Ho Chi Minh Complex – A special national monument in the heart of Hanoi

President Ho Chi Minh (May 19, 1890 – September 2, 1969) is so famous that not only Vietnamese people but many people around the world know him. Although he has been away for more than 50 years, his dedication to our nation is still remembered through many generations. When visiting Hanoi, you should visit the Ho Chi Minh Complex at least once, because it is well worth a visit to understand why Vietnamese people love him so much. Today, let us introduce more about this tourist destination.


Ho Chi Minh Mausoleum

During the resistance war against the US to save the country, Vietnam was divided into two regions. At that time, the North was under the control of the Vietnamese government. It brought the Vietnamese to fight against the dominating American army in the South. People in the South always miss and look forward to the day when the country is unified and see off their great father. When Uncle Ho was still alive, Uncle Ho’s great wish was also to see the unified Vietnam and to visit the people in the South again. Unfortunately it didn’t happen. Therefore, the Vietnamese government decided to build a mausoleum to store his body so that later people from all over the country and foreign friends could visit him.

With the great help of the Soviet Union, the construction was started on September 2, 1973 and completed on August 21, 1975. Built at the very place where President Ho Chi Minh read the Declaration of Independence in 1945.

It is inspired by the Lenin Mausoleum in Moscow but incorporates distinct Vietnamese architectural elements, such as the pitched roof. The exterior is made of gray granite, while the interior is gray, black and red polished stone. The gate of the mausoleum has the words “President Ho Chi Minh” engraved on it. While the banner next to it reads “Long live the Socialist Republic of Vietnam”

The body of President Ho Chi Minh is preserved in the cool room, the central hall of the mausoleum, protected by the military honor guard. The body was lying in a glass cabinet with dim lights. He is wearing a khaki outfit with a pair of rubber sandals.

The coffin is a work of art made by craftsmen of the two countries Vietnam – Soviet Union. The bed is made of copper with lotus motifs, placed on a stone pedestal, with an automatic lifting system.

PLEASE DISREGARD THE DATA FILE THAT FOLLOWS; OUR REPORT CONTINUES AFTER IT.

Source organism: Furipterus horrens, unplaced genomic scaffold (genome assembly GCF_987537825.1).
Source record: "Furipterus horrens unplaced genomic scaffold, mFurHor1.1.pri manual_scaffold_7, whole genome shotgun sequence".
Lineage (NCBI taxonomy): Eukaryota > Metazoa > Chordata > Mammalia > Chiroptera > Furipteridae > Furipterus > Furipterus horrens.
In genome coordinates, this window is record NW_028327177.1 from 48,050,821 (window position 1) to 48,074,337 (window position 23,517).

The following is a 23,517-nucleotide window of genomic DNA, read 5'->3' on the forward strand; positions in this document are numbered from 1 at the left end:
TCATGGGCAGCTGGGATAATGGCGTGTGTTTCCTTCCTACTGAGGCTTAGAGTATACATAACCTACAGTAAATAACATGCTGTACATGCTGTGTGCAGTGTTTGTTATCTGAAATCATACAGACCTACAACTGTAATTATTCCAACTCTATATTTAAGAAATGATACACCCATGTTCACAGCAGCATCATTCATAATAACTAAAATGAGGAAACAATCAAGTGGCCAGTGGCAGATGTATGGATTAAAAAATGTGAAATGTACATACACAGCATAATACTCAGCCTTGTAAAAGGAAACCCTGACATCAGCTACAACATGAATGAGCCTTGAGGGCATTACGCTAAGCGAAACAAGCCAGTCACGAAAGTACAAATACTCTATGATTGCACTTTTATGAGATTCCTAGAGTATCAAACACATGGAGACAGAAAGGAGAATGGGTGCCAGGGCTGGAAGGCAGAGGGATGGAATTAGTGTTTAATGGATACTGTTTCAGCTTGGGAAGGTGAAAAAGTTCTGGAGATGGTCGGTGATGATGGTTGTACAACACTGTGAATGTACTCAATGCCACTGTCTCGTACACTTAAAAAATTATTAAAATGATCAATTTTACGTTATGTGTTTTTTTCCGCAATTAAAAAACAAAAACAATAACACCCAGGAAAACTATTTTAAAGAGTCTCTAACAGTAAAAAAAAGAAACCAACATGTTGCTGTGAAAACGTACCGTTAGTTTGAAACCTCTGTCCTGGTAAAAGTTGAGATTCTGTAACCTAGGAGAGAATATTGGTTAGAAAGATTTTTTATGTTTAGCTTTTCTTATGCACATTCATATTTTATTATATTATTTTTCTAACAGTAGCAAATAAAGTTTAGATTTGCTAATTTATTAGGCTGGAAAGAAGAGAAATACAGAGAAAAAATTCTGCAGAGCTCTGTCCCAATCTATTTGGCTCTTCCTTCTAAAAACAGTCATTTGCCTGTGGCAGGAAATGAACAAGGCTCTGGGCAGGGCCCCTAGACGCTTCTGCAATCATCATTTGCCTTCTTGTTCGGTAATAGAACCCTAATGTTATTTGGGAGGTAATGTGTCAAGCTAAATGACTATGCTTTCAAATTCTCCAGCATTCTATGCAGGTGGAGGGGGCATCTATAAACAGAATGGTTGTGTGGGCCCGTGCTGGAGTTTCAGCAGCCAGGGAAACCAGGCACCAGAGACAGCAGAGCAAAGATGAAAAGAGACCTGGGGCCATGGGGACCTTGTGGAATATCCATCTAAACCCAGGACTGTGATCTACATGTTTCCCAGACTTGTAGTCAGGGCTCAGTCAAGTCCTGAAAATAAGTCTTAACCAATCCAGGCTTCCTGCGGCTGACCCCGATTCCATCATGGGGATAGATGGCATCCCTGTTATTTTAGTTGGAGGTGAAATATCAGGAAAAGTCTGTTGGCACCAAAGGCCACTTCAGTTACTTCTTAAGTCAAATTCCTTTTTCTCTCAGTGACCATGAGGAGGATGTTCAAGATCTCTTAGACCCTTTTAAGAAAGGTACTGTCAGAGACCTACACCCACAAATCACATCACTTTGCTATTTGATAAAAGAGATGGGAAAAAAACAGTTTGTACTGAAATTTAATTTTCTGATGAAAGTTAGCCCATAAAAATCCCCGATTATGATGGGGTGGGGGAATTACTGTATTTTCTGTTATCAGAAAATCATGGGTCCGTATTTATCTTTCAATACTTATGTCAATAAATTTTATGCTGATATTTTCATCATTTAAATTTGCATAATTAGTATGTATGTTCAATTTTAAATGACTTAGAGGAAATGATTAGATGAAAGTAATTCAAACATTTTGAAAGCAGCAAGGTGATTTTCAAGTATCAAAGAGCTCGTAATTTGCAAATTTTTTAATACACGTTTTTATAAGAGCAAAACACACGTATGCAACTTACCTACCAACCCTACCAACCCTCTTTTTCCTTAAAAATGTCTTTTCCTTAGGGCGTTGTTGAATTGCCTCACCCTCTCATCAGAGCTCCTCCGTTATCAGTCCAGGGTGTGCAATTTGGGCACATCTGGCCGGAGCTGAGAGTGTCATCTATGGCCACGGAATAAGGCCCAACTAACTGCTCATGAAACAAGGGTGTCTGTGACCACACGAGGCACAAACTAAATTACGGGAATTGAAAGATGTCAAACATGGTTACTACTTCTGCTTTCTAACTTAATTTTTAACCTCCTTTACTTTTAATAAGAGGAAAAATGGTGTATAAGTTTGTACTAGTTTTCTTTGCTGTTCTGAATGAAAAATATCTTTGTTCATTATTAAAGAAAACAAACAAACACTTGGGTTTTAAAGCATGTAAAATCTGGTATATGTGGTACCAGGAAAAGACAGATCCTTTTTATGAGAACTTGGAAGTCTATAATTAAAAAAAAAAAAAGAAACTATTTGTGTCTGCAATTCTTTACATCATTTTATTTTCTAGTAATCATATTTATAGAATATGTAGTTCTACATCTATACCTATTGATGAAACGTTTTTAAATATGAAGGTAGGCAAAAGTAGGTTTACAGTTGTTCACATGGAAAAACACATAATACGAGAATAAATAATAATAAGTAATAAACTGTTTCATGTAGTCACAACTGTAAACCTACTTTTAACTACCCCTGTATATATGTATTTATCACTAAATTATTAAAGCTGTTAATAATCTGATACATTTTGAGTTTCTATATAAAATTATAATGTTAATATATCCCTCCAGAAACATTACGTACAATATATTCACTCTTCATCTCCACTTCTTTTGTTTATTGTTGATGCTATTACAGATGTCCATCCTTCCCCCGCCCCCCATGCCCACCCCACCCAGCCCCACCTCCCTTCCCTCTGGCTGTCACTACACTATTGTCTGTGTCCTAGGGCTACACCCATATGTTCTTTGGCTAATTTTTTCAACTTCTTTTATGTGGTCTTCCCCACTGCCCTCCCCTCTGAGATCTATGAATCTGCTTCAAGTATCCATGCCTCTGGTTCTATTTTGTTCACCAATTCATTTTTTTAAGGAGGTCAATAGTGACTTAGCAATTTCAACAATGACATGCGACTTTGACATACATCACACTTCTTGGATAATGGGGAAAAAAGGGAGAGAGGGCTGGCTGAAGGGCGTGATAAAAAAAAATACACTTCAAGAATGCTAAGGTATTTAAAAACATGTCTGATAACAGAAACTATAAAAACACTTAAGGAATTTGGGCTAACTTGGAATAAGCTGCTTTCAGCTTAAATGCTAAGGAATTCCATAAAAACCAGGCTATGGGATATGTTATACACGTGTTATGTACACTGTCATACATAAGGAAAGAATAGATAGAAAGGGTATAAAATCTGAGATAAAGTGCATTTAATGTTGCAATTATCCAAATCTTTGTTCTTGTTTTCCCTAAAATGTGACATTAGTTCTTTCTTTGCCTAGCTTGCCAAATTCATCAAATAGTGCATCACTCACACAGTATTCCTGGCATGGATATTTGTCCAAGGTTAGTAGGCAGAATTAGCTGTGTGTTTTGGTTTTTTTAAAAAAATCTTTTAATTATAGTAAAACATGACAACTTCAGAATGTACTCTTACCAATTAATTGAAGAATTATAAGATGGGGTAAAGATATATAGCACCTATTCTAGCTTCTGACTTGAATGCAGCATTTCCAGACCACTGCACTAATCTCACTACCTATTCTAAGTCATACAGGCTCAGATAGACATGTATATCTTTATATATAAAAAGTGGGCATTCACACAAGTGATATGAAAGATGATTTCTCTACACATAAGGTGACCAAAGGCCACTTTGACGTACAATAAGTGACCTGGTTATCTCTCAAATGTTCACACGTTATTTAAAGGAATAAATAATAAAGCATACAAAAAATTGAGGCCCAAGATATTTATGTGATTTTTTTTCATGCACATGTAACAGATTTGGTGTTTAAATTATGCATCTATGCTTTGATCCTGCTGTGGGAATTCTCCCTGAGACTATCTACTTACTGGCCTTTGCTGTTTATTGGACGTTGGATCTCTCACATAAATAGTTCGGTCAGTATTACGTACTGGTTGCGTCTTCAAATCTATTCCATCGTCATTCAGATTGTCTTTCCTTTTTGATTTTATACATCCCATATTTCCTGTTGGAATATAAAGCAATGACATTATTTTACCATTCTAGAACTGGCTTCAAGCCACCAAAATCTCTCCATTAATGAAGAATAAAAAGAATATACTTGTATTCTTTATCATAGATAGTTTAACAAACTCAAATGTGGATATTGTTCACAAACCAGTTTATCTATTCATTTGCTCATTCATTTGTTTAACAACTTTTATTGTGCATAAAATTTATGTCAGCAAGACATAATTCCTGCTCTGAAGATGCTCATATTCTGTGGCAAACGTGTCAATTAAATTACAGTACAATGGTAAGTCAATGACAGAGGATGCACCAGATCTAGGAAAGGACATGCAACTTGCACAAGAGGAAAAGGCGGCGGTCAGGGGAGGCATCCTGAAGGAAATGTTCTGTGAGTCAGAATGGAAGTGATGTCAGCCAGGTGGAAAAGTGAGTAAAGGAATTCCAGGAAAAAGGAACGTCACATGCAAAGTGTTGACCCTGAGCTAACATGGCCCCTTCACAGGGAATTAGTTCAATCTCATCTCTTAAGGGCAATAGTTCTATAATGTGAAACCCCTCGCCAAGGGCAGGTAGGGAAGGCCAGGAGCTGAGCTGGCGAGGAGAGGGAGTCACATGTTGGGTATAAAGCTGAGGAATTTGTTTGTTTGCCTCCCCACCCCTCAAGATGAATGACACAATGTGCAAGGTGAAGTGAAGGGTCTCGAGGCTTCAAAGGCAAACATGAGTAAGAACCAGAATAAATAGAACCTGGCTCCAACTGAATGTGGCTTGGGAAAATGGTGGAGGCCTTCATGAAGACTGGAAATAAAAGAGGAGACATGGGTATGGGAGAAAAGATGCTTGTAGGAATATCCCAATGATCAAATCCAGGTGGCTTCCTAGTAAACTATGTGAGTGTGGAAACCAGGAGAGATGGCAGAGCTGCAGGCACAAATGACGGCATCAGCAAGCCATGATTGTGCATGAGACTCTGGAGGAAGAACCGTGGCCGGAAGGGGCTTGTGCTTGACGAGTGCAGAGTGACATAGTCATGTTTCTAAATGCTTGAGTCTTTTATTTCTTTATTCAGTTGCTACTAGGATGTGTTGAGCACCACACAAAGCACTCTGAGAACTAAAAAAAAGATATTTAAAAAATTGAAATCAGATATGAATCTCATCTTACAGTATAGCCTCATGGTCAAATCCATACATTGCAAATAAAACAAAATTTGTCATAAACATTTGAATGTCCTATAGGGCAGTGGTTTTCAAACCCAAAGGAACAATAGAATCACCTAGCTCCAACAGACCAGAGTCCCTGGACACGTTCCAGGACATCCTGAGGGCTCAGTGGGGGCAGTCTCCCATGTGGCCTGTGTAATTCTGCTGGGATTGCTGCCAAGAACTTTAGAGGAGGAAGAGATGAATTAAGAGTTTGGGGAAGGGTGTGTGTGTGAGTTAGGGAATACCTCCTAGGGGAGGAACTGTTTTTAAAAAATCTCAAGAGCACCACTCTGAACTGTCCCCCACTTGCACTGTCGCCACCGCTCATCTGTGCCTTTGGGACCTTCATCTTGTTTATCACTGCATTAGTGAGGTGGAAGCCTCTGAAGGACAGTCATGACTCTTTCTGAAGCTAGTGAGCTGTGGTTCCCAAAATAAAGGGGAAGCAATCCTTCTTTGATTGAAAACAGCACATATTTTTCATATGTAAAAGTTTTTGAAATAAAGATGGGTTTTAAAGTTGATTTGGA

You can also see in here the saying “nothing is more precious than independence and freedom”, which is a famous quote of President Ho Chi Minh.

Ba Dinh Square

Ba Dinh Square (Independence Square) is the largest square in Vietnam. Here on September 2, 1945 in front of thousands of Vietnamese compatriots, President Ho Chi Minh read the Declaration of Independence of Vietnam – marking the establishment of the Democratic Republic of Vietnam. That’s why Ho Chi Minh mausoleum was built here.

Ba Dinh Square has a campus of 320 m long, 100 m wide, with 196 grass plots, interspersed with a 1.4 m wide walkway. In the middle of the square is a flagpole 25 meters high. This is also the place to organize parades on the major holidays of Vietnam. In addition, the Square also has two daily activities: Flag raising ceremony (at 6 am) and Flag lowering ceremony (9 am). It will be a memorable moment if you witness the Flag Salute Ceremony with soldiers wearing white military uniforms, solemnly marching to the music of the Vietnamese army at Ba Dinh Square at 6am or the Summer Ceremony. flags at 9pm.

It’s also a favorite spot for locals to get some morning exercise or simply stroll around the pretty square at night.

Ho Chi Minh’s stilt house

Address: No. 1 Bach Thao Street, Ngoc Ha Ward, Ba Dinh District, Hanoi City

Opening hours: From 7:30 am to 4:00 pm, lunch break from 11:00 am to 1:30 pm.

Entrance fee: 25,000 VND for international visitors.

The house is called Ho Chi Minh’s Residence or Ho Chi Minh Stilt House. This building is located within the Ho Chi Minh Complex and is worth your visit to learn more about one of the greatest men of the 20th century. It is for simplicity that Uncle Ho’s stilt house in the Presidential Palace has become a symbol of Ho Chi Minh’s style and morality. This house has left a deep impression in the hearts of everyone who has ever come here.